“Why do fairy tales fascinate us? Why do they stay by our side long after we hear them and become our little pieces of pleasure?”
— Tashan Mehta, Mad Sisters of Esi
For centuries, fairy tales have been our first forays into literature. As children, we grow up listening to these sometimes dark, often joyous fantasies; and even as adults, their sheer imaginative power continues to enthral us — serving as portals into mysterious, magical worlds. Fairy tales enable us to escape our everyday lives and dream of magical realities. In author Tashan Mehta’s words, “they (…) become our little pieces of pleasure.” Here are seven modern novels that feel like fairy tales and take us back to those early experiences of joy and wonder:
His Dark Materials trilogy by Philip Pullman
His Dark Materials is a trilogy of fantasy novels by British writer Philip Pullman. The novels follow the coming of age adventures of teenagers Lyra Belacqua and Will Parry as they travel through a series of parallel universes connected by dust — a cosmic particle that represents the collective forces of consciousness, knowledge, and wisdom. Although His Dark Materials is traditionally marketed as young adult fiction, Pullman wrote the novels with no target audience in mind. And while the delightful high fantasy elements include dæmons or physical manifestations of people’s spirit animals, flying witches, and armoured polar bears, the novels also delve into concepts from physics, philosophy, and theology to present cutting criticisms of organised religion, especially Christianity.
The Invisible Life of Addie LaRue by V.E. Schwab
V.E. Schwab’s spellbinding 2020 fantasy novel The Invisible Life of Addie LaRue revolves around the life of Adeline “Addie” LaRue — a young woman in 18th century France who makes a Faustian bargain with a god of the night that makes her immortal, but curses her to be forgotten by everyone she meets. The story takes place between present-day New York City, and flashbacks that start in early 1700s rural France and follows her life as she travels the world and witnesses major historical events, subtly influencing people and making her marks in history.
The Shadow and Bone trilogy by Leigh Bardugo
Leigh Bardugo’s young adult fantasy adventure series Shadow and Bone follows the adventures of Alina Starkov, a teenage orphan in the Kingdom of Ravka (inspired by early 19th century Russia) when, one day, she unexpectedly discovers that she has the magical power to summon and manipulate light, and her friend Malyen “Mal” Oretsev, an orphan she grew up with, who has an almost supernatural ability to track people. The novels unfold as Alina and Mal battle against the machinations of the Darkling, the leader of the Grisha, or people like Alina who have the ability to control and use the elements as weapons.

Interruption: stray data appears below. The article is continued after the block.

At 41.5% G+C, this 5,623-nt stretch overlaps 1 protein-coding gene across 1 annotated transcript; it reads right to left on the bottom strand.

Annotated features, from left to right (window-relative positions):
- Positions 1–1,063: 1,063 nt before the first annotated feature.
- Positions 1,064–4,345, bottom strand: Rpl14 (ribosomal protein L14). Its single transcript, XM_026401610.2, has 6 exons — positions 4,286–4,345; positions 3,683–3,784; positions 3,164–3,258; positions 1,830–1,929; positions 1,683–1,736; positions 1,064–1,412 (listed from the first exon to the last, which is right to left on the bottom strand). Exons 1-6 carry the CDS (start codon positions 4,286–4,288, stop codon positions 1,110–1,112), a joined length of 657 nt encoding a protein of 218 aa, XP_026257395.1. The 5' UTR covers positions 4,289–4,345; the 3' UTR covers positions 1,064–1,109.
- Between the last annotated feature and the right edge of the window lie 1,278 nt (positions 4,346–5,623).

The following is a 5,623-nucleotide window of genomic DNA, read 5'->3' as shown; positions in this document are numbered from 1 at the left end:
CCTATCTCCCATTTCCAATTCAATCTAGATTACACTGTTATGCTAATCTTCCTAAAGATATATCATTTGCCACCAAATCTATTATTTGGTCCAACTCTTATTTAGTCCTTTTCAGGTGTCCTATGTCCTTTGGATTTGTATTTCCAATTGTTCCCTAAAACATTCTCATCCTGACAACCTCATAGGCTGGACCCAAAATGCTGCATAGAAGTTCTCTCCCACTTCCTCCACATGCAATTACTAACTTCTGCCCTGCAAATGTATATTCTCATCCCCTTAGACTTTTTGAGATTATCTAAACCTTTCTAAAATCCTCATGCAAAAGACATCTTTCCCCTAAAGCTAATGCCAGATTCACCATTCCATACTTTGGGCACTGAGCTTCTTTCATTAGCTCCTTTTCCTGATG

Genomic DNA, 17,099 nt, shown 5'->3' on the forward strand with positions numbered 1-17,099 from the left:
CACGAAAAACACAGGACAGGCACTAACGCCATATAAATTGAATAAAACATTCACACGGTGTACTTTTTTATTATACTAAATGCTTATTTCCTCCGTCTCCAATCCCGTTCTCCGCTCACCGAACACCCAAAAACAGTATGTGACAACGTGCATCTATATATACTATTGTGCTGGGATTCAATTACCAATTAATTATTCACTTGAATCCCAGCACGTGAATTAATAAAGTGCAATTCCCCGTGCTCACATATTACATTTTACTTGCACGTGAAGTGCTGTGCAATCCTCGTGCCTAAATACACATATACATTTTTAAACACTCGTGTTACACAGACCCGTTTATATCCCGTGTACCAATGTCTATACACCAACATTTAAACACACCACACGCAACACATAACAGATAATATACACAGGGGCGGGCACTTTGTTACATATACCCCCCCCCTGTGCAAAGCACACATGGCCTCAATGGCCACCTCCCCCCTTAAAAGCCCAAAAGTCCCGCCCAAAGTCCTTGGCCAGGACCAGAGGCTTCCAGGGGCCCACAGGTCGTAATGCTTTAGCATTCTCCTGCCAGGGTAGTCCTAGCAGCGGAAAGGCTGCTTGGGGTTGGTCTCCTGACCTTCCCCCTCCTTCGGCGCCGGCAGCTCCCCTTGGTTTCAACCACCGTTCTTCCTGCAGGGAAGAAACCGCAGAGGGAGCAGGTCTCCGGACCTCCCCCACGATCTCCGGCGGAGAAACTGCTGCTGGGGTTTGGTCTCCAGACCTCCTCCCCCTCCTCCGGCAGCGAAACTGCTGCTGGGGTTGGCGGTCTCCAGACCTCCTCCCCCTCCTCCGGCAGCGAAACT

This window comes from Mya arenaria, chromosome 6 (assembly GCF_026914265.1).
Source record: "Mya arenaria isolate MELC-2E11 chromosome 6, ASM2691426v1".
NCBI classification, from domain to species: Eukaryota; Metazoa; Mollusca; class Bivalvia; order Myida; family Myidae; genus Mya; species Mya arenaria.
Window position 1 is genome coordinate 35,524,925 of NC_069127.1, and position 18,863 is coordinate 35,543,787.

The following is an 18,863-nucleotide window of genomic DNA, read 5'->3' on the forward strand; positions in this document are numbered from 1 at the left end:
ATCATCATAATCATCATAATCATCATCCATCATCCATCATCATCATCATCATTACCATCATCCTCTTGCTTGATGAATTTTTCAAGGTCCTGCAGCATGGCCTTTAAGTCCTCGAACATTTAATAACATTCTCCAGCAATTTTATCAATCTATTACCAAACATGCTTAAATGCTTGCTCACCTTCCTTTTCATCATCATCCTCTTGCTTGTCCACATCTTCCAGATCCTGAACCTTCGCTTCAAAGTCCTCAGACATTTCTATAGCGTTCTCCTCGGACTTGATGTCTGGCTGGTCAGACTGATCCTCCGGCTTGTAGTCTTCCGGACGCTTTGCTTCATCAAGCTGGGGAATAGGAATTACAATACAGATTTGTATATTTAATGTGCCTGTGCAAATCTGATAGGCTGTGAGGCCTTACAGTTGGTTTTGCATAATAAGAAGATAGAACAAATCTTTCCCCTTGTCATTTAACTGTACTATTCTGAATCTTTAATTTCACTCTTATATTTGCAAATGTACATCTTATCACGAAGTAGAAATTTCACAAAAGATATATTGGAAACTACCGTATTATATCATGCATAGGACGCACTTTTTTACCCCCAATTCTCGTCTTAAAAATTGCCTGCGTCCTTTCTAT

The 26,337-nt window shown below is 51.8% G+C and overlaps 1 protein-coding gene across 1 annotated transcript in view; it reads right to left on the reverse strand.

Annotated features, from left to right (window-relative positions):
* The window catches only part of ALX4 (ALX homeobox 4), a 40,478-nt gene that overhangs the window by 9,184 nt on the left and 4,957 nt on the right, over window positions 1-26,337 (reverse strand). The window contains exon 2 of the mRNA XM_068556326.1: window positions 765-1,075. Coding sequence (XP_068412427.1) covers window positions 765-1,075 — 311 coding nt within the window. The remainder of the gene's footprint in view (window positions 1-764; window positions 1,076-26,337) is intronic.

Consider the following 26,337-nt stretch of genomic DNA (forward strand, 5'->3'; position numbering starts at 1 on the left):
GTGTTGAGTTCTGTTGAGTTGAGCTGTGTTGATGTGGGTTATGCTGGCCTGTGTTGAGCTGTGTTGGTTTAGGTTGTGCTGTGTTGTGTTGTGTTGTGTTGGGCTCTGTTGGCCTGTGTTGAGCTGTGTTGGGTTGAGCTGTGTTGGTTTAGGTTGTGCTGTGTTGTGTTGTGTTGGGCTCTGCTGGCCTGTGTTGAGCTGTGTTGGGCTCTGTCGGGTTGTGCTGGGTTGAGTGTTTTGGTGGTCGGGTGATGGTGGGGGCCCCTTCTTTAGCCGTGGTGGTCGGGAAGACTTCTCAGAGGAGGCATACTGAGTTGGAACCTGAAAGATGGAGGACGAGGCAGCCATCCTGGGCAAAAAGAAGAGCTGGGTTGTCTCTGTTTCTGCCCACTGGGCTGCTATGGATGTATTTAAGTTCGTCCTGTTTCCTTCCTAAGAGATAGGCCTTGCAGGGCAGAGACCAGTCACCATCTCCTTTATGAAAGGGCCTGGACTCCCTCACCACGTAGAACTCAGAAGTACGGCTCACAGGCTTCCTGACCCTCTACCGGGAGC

A Court of Thorns and Roses series by Sarah J. Maas
A Court of Thorns and Roses is a series of fantasy novels by Sarah J. Maas which traces the journey of Feyre Archeron after she is taken to the faerie lands of Prythian as punishment for killing a wolf in the woods. The series focuses on Feyre’s adventures across Prythian and the faerie courts, following an epic love story and a fierce war that breaks out between the faerie kingdoms after her arrival.
The Palace of Illusions by Chitra Banerjee Divakaruni
Indian-American poet and novelist Chitra Banerjee Divakaruni’s 2008 novel The Palace of Illusions is a retelling of the Mahabharata narrated by Panchaali, or a young Draupadi. The novel follows Panchaali’s life from her magical birth to her storied life as she navigates a patriarchal world through marriage, exile, and a savage internecine civil war. Chitra Banerjee Divakaruni uses the epic backdrop of the Mahabharata to write a timeless story about what it means to be a woman in a man’s world that wasn’t made for you.
Mad Sisters of Esi by Tashan Mehta
Tashan Mehta’s 2023 novel Mad Sister’s of Esi is part creation myth, part fairytale, part fable, and part speculative fiction about Myung and Laleh, sisters and keepers of the whale of babel within whose interconnected cosmic chambers exist a multitude of worlds: formed, unformed, and still-forming. Mehta is a master of world-building and she utilises all the tricks of the trade—leaping across time and place, from one point of view to another, from traditional narrative to epistolary chapters in the form of metaphors, fragments, journal entries, research papers, and archival records from the museum of collective memory, from first-person perspective to third, and present to flashback—to tell this deeply intimate story about love, sisterhood, and madness.
The Infernal Desire Machines of Doctor Hoffman by Angela Carter
Angela Carter’s 1972 novel The Infernal Desire Machines of Doctor Hoffman has been called a theoretical novel and a philosophical novel because of its exploration of feminist and critical theories, as well as surrealism, romanticism, magical realism, and other branches of continental philosophy, but at its fantastical core, it is a postmodern fairy tale about the power of mass media and counterculture. Narrated by Desiderio—the novel’s disillusioned former war hero protagonist—near the end of his life, the story follows his quest to save his city which, when he was a young government worker, came under attack by the sadistic scientist Doctor Hoffman’s reality-distorting desire machines.
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